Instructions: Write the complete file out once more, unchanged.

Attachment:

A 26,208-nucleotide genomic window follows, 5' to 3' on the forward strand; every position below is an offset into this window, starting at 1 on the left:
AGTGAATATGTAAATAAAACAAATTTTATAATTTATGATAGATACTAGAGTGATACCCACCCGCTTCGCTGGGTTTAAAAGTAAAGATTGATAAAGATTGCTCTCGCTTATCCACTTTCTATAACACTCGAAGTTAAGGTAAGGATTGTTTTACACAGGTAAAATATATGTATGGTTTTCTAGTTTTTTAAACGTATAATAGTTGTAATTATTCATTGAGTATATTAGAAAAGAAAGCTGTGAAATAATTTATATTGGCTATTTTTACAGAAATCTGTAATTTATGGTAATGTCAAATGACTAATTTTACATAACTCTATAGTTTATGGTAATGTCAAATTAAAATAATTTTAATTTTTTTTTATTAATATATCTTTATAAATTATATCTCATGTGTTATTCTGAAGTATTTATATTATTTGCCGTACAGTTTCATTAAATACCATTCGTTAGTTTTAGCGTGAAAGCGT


A 26,208-nucleotide genomic window follows, 5' to 3' on the forward strand; every position below is an offset into this window, starting at 1 on the left:
AGTGAATATGTAAATAAAACAAATTTTATAATTTATGATAGATACTAGAGTGATACCCACCCGCTTCGCTGGGTTTAAAAGTAAAGATTGATAAAGATTGCTCTCGCTTATCCACTTTCTATAACACTCGAAGTTAAGGTAAGGATTGTTTTACACAGGTAAAATATATGTATGGTTTTCTAGTTTTTTAAACGTATAATAGTTGTAATTATTCATTGAGTATATTAGAAAAGAAAGCTGTGAAATAATTTATATTGGCTATTTTTACAGAAATCTGTAATTTATGGTAATGTCAAATGACTAATTTTACATAACTCTATAGTTTATGGTAATGTCAAATTAAAATAATTTTAATTTTTTTTTATTAATATATCTTTATAAATTATATCTCATGTGTTATTCTGAAGTATTTATATTATTTGCCGTACAGTTTCATTAAATACCATTCGTTAGTTTTAGCGTGAAAGCGT